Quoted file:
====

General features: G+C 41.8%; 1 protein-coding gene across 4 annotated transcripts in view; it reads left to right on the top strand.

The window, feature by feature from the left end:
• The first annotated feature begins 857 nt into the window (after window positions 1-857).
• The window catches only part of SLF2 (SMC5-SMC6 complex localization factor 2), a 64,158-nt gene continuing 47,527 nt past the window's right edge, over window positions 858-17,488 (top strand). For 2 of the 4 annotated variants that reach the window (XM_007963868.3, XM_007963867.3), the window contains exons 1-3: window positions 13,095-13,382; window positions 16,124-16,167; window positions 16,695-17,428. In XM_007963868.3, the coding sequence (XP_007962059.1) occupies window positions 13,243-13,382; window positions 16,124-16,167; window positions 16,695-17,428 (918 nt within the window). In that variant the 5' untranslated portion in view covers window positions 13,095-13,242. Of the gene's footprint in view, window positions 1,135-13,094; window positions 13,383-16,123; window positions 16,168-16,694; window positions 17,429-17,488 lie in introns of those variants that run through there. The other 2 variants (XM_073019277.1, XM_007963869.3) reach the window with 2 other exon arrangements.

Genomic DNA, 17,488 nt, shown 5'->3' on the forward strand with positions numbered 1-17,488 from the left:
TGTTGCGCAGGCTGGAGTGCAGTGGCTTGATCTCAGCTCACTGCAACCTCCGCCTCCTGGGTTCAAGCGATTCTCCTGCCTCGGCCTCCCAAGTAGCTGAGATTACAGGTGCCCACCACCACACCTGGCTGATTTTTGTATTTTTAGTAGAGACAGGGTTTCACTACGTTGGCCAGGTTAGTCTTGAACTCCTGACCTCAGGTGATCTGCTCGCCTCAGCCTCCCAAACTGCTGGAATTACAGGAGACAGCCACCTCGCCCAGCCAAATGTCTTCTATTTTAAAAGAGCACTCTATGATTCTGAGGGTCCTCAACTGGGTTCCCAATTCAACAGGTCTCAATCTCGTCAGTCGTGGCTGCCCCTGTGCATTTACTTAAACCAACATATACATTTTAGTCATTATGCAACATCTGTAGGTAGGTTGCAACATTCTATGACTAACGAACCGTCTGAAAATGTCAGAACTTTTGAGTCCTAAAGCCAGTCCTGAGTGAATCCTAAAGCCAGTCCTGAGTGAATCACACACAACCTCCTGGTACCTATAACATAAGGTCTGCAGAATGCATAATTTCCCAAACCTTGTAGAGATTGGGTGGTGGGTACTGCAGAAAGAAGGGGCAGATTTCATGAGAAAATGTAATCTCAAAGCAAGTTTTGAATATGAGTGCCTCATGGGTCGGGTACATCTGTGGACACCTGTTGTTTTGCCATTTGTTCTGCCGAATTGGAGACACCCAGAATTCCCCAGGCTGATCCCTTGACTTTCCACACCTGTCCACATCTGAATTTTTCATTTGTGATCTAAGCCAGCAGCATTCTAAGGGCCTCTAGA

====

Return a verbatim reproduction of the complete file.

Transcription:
General features: G+C 41.8%; 1 protein-coding gene across 4 annotated transcripts in view; it reads left to right on the top strand.

The window, feature by feature from the left end:
• The first annotated feature begins 857 nt into the window (after window positions 1-857).
• The window catches only part of SLF2 (SMC5-SMC6 complex localization factor 2), a 64,158-nt gene continuing 47,527 nt past the window's right edge, over window positions 858-17,488 (top strand). For 2 of the 4 annotated variants that reach the window (XM_007963868.3, XM_007963867.3), the window contains exons 1-3: window positions 13,095-13,382; window positions 16,124-16,167; window positions 16,695-17,428. In XM_007963868.3, the coding sequence (XP_007962059.1) occupies window positions 13,243-13,382; window positions 16,124-16,167; window positions 16,695-17,428 (918 nt within the window). In that variant the 5' untranslated portion in view covers window positions 13,095-13,242. Of the gene's footprint in view, window positions 1,135-13,094; window positions 13,383-16,123; window positions 16,168-16,694; window positions 17,429-17,488 lie in introns of those variants that run through there. The other 2 variants (XM_073019277.1, XM_007963869.3) reach the window with 2 other exon arrangements.

Genomic DNA, 17,488 nt, shown 5'->3' on the forward strand with positions numbered 1-17,488 from the left:
TGTTGCGCAGGCTGGAGTGCAGTGGCTTGATCTCAGCTCACTGCAACCTCCGCCTCCTGGGTTCAAGCGATTCTCCTGCCTCGGCCTCCCAAGTAGCTGAGATTACAGGTGCCCACCACCACACCTGGCTGATTTTTGTATTTTTAGTAGAGACAGGGTTTCACTACGTTGGCCAGGTTAGTCTTGAACTCCTGACCTCAGGTGATCTGCTCGCCTCAGCCTCCCAAACTGCTGGAATTACAGGAGACAGCCACCTCGCCCAGCCAAATGTCTTCTATTTTAAAAGAGCACTCTATGATTCTGAGGGTCCTCAACTGGGTTCCCAATTCAACAGGTCTCAATCTCGTCAGTCGTGGCTGCCCCTGTGCATTTACTTAAACCAACATATACATTTTAGTCATTATGCAACATCTGTAGGTAGGTTGCAACATTCTATGACTAACGAACCGTCTGAAAATGTCAGAACTTTTGAGTCCTAAAGCCAGTCCTGAGTGAATCCTAAAGCCAGTCCTGAGTGAATCACACACAACCTCCTGGTACCTATAACATAAGGTCTGCAGAATGCATAATTTCCCAAACCTTGTAGAGATTGGGTGGTGGGTACTGCAGAAAGAAGGGGCAGATTTCATGAGAAAATGTAATCTCAAAGCAAGTTTTGAATATGAGTGCCTCATGGGTCGGGTACATCTGTGGACACCTGTTGTTTTGCCATTTGTTCTGCCGAATTGGAGACACCCAGAATTCCCCAGGCTGATCCCTTGACTTTCCACACCTGTCCACATCTGAATTTTTCATTTGTGATCTAAGCCAGCAGCATTCTAAGGGCCTCTAGA